Restoring Shaolin Temple
Chen Tongshan studied traditional Shaolin under his father and Hao. After Chen had completed middle school, his father decided he needed a trade, so he sent him off to apprentice in carpentry under a relative named Yuan Suseng (袁书森). Chen wasn't into carpentry, but kept at it to please his father. He still practiced fervently in his spare time. He won 1st place in Dengfeng's martial arts tournament at the time.

In 1979, So Doshin, the founder of Shorinji Kempo in Japan, visited Shaolin Temple to erect a stele. It was a historic gesture of international unity. Shorinji is the Japanese pronunciation of Shaolinsi (Shaolin Temple). Today, Shorinji Kempo is the most popular martial art in Japan and claims over 1.5 million students in 27 countries. But back then, So Doshin's visit was about martial brotherhood, especially since the relationship of China and Japan was still tense from the 2nd Sino-Japanese war. That was the largest war in Asia in the 20th century. In honor of So Doshin, Chen's uncle demonstrated alongside two other famous folk masters, Liang Yiquan (梁以全) and Liu Baoshan (刘宝山). Today, the Chen, Liang and Liu families are the "big three," the largest and most influential Shaolin kung fu schools in Dengfeng. Back then, these schools were still to be founded. So Doshin was so impressed that he offered to donate to Shaolin's restoration. The offer was politely refused, probably from pride. It motivated the Chinese leaders to start funding restoration.

In 1979, Yuan was hired as a restoration carpenter for Shaolin Temple. Chen was ecstatic that he could go back to Shaolin and reunite with his master. Every evening after dinner, Hao Shizai would walk ten miles to the temple and Chen would train with him. Whenever Chen had a free moment, he would sneak off to the pagoda forest and practice. He would duck into White Garment Hall and practice facing the ancient frescoes of fighting monks. He also hid behind the Abbot's room to practice more. One day, he accidently struck his own foot with an axe at work. He decided then to quit carpentry and strictly devote himself to Shaolin kung fu.

Chen, his cousin and some friends started performing kung fu demonstrations inside Shaolin Temple for 20 fen per person per show (there's 100 fen to a yuan. Today it's less than seven yuan to dollar). They hung some cloth for a stage backdrop on the west side of Shaolin's stele courtyard. The temple was overseen by the military. He befriended them and they permitted him to stay at the temple overnight. The performances grew a little, but there weren't many tourists back then, so mostly he did farm work to earn his keep.

How to Start a Shaolin School
In 1982, everything changed. A young national wushu champion named Jet Li starred in his first film, Shaolin Temple. Filmed on location, it became the Star Wars of Asia, only the Jedi were real and you could go train with them. In the wake of the film, the local government set up a sports administration specifically to promote martial arts. Its first permit allowed local masters the freedom to start their own private school. Chen Tongshan jumped at the opportunity.

"I borrowed 200 yuan and used an old-fashioned method of wax-plate printing to print a thousand flyers by hand myself. I bought a few glass jars and filled them with homemade paste. Then I took the train all over China ? Shandong, Anhui, Jiangsu ? I made a huge circle by rail and pasted ads on electric poles and walls." Back then, it only cost about $7 for a train ride and Chen was very frugal, always on the move, sleeping on train station floors. When it rained, he fixed a cheap umbrella to his neck so he could keep his hands free to paste more signs. He had just married and his wife was pregnant, so he was very worried during the journey. There was no phone at home back then. He went as fast as he could to get back home. In Xuzhou, he collapsed from exhaustion, only to wake up around 4 AM ? alone ? with no idea where he was. Fortunately, no one had stolen anything from him. "I've never felt so relieved in my life." When he finally got back home, he still managed to keep 80 yuan in his pocket.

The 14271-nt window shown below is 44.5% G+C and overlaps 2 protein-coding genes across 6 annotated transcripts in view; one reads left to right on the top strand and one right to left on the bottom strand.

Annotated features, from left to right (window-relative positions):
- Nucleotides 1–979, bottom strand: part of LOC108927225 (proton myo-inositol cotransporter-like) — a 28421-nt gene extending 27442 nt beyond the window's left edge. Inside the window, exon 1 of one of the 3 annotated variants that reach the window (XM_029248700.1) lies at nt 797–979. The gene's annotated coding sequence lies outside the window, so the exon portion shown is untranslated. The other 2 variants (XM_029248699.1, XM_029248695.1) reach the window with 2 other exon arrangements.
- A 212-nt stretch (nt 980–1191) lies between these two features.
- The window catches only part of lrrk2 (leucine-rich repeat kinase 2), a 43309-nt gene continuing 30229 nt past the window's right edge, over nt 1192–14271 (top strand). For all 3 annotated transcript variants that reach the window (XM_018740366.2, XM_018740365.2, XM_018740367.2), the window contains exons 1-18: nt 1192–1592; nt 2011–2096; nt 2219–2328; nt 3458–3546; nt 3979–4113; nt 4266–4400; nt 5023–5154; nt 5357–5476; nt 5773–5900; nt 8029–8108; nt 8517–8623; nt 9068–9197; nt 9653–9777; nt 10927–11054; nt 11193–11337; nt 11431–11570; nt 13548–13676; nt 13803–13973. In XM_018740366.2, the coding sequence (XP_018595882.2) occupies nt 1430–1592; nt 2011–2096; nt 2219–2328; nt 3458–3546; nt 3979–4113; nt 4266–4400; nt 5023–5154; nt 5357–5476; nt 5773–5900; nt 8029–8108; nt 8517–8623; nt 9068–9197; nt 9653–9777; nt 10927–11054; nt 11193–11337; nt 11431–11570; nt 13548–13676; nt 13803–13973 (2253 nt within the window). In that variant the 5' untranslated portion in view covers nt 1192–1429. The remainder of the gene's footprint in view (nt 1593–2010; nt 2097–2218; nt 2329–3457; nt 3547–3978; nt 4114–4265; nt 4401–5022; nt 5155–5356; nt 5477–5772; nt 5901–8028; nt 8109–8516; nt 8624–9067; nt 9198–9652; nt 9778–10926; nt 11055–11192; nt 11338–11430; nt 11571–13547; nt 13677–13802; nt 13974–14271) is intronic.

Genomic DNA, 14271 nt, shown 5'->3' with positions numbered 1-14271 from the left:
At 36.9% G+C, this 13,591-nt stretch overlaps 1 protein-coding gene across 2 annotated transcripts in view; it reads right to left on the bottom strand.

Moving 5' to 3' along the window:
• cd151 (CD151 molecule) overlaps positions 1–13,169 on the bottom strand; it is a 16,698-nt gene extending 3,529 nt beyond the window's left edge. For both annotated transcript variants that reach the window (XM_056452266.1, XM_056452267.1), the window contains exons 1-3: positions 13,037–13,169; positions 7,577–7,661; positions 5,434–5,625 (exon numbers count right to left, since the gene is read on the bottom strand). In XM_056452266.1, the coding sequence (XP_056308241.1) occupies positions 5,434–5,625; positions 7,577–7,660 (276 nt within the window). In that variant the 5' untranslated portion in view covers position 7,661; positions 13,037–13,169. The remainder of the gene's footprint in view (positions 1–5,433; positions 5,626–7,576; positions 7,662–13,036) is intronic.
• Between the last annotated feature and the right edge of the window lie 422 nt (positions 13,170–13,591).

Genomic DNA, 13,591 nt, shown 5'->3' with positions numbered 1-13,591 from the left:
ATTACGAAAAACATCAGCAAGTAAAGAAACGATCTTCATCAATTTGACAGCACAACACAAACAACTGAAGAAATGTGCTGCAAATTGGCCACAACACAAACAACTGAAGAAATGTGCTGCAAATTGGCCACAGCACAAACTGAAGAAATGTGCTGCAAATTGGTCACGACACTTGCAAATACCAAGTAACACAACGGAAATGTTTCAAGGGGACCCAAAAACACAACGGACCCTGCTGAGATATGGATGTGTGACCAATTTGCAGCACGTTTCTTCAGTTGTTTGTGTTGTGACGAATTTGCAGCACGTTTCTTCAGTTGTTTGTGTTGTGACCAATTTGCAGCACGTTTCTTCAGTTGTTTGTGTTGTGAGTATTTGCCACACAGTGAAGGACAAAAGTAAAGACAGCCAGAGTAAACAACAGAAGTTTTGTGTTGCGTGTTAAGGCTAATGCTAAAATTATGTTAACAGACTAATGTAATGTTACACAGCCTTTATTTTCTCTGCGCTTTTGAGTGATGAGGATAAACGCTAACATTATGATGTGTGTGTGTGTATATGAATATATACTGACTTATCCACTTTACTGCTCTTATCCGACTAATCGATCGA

A few months later, the students started arriving. In a short time, he had over fifty students. He charged them 10 yuan a month, which included room, board and training. Chen converted his master bedroom and granary into dormitories and his tobacco drying rooms and horse stables into a kitchen and cafeteria. The school did well. Today, some of those original students are still with Chen.

Chen left the school to his brother, Chen Tongchuan (陈同川) , so he could accept a teaching position at the county sports school (xiantixiao 县体校). They offered him a salary of 40 yuan a month. But in 1985, the Shaolin wushu xuexiao (少林武术学校) gave him a better offer - 150 yuan a month. The Shaolin wushu xuexiao was prestigious as the only school backed by the government. Venerable monks Shi Suxi, Shi Dechan (释德禅) and present Abbot Shi Yongxin (释永信) all served as honorary principals of this school at different times. It had a great location, only 100 meters away from the temple itself.

The Birth of a Dragon
Chen stayed with the Shaolin wushu xuexiao until 1988. That year, his son Chen Xiaolong (释小龙) was born. It was also when the new government school, the Songshan Shaolin wushuguan (嵩山少林武术馆) opened. At the time, the wushuguan was the largest facility exclusively devoted to martial arts. Chen acquired the Shaolin wushu xuexiao as his own private school. The school grew in notoriety and Chen's demo troupe was often asked to go perform abroad. International performance troupes are prestigious. Even today, it's extremely difficult for the majority of Chinese citizens to travel abroad. Back then, there were only three international performance troupes: Shi Yongxin's, the wushuguan team and Chen's.